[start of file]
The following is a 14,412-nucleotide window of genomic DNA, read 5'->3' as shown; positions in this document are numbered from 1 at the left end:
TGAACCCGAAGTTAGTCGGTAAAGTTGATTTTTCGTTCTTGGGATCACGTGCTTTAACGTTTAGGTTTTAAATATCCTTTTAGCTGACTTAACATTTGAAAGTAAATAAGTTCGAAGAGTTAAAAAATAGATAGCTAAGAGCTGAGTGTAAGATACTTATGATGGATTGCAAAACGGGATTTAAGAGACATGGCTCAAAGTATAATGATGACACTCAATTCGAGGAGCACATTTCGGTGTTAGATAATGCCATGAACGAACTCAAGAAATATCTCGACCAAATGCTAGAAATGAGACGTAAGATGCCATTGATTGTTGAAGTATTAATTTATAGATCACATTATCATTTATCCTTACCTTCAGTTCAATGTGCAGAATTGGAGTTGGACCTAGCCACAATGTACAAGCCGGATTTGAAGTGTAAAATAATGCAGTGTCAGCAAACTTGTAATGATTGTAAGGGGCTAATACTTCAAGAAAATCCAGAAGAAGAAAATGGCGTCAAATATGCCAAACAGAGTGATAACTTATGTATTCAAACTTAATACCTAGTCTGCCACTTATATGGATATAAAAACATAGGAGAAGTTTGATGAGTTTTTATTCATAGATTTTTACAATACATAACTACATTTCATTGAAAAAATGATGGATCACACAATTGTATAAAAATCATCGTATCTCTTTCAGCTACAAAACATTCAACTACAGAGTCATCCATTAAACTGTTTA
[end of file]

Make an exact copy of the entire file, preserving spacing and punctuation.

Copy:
The following is a 14,412-nucleotide window of genomic DNA, read 5'->3' as shown; positions in this document are numbered from 1 at the left end:
TGAACCCGAAGTTAGTCGGTAAAGTTGATTTTTCGTTCTTGGGATCACGTGCTTTAACGTTTAGGTTTTAAATATCCTTTTAGCTGACTTAACATTTGAAAGTAAATAAGTTCGAAGAGTTAAAAAATAGATAGCTAAGAGCTGAGTGTAAGATACTTATGATGGATTGCAAAACGGGATTTAAGAGACATGGCTCAAAGTATAATGATGACACTCAATTCGAGGAGCACATTTCGGTGTTAGATAATGCCATGAACGAACTCAAGAAATATCTCGACCAAATGCTAGAAATGAGACGTAAGATGCCATTGATTGTTGAAGTATTAATTTATAGATCACATTATCATTTATCCTTACCTTCAGTTCAATGTGCAGAATTGGAGTTGGACCTAGCCACAATGTACAAGCCGGATTTGAAGTGTAAAATAATGCAGTGTCAGCAAACTTGTAATGATTGTAAGGGGCTAATACTTCAAGAAAATCCAGAAGAAGAAAATGGCGTCAAATATGCCAAACAGAGTGATAACTTATGTATTCAAACTTAATACCTAGTCTGCCACTTATATGGATATAAAAACATAGGAGAAGTTTGATGAGTTTTTATTCATAGATTTTTACAATACATAACTACATTTCATTGAAAAAATGATGGATCACACAATTGTATAAAAATCATCGTATCTCTTTCAGCTACAAAACATTCAACTACAGAGTCATCCATTAAACTGTTTA